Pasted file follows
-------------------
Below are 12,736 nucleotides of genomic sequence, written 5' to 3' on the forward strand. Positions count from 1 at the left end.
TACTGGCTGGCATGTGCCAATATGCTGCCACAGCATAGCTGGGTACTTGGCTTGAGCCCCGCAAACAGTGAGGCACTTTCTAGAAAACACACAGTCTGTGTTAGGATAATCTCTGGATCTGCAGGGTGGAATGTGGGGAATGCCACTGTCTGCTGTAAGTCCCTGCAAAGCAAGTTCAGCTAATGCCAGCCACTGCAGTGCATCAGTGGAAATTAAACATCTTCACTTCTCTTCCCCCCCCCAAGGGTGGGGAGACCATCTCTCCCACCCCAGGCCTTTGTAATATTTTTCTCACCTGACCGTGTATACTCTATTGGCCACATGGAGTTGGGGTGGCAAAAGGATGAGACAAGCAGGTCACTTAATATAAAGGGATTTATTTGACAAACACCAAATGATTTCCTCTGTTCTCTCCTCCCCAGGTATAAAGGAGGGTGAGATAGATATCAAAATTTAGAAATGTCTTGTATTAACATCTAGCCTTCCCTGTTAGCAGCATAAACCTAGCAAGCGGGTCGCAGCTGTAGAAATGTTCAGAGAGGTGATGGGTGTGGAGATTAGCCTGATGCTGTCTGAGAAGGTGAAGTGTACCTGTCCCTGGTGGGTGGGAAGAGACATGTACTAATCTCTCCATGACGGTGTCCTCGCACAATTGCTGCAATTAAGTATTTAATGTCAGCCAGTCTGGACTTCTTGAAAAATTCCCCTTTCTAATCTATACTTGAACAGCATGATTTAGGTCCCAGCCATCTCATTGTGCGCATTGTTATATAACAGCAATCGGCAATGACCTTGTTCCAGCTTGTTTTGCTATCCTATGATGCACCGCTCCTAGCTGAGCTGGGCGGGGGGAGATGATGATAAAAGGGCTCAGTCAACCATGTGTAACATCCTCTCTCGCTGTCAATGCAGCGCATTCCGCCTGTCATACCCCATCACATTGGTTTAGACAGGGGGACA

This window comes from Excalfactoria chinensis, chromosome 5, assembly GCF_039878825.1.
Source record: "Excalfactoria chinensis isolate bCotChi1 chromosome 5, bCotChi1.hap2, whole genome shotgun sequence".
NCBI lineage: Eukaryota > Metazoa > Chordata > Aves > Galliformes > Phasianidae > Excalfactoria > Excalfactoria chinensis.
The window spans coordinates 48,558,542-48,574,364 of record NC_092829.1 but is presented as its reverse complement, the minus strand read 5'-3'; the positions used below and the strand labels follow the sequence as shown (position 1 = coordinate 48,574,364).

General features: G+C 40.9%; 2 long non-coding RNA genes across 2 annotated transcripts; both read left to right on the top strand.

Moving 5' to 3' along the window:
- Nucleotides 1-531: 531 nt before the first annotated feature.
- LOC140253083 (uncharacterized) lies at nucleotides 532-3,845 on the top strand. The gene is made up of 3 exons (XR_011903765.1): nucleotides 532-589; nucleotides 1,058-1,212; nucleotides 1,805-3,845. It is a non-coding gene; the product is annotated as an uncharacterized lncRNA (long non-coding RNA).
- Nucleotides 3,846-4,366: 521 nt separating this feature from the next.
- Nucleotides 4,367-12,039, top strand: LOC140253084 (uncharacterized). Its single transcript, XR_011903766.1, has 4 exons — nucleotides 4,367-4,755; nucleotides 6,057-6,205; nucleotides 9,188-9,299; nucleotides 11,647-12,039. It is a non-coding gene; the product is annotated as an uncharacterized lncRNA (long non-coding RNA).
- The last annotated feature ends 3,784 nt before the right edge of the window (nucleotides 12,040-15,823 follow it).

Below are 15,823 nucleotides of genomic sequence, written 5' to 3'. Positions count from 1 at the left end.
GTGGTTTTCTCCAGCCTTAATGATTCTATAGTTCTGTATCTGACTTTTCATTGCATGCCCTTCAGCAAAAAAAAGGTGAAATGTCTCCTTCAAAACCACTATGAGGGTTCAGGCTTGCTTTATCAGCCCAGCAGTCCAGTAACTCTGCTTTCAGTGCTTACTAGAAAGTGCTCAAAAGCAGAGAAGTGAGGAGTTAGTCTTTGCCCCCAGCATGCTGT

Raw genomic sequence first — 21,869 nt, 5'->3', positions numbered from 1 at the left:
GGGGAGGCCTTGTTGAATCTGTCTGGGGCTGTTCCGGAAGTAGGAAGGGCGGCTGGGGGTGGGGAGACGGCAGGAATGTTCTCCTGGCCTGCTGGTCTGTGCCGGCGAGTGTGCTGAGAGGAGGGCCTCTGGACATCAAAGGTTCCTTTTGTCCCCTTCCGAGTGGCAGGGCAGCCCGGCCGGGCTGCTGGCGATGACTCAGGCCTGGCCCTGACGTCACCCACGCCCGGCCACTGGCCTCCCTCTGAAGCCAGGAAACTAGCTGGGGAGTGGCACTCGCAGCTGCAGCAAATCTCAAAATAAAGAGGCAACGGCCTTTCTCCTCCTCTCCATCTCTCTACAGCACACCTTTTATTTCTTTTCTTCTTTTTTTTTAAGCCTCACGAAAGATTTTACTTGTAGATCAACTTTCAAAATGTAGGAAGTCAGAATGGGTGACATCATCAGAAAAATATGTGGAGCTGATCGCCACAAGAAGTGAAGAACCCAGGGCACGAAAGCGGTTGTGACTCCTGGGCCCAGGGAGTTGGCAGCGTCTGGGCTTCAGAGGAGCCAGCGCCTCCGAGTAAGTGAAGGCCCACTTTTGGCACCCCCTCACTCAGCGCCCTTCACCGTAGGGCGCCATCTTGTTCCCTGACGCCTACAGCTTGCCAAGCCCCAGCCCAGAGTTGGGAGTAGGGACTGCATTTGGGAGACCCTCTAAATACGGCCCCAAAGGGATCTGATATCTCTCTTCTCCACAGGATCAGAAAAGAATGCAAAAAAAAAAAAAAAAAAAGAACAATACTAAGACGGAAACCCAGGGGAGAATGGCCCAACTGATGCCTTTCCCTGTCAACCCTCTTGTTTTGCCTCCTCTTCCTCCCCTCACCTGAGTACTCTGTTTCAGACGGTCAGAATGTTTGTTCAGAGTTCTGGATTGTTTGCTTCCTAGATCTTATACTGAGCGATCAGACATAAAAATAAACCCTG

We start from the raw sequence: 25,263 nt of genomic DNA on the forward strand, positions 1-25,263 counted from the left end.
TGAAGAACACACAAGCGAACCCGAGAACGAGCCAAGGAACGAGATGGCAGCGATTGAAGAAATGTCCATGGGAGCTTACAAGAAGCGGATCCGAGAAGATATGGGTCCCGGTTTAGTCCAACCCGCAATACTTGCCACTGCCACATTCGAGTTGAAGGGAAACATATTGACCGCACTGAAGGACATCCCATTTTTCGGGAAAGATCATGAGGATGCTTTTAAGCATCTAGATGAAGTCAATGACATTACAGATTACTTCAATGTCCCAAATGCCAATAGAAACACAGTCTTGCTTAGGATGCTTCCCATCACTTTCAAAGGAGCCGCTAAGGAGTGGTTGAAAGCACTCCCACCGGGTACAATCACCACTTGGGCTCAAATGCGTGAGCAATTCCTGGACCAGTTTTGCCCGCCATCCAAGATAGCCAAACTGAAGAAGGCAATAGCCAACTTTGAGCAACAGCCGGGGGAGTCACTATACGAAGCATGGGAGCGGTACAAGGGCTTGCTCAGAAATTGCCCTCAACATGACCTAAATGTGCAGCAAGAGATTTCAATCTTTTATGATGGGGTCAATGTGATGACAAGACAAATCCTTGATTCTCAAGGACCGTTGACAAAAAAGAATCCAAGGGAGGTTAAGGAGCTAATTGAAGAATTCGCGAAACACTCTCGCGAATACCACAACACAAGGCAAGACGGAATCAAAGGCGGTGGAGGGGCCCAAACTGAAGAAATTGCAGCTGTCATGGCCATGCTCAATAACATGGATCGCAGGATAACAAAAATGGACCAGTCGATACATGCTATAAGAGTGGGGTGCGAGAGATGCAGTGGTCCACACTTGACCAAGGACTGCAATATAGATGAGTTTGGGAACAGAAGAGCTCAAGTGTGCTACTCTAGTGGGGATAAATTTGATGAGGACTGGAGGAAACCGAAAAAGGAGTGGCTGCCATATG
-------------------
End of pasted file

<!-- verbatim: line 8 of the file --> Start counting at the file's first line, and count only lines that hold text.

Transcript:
Moving 5' to 3' along the window: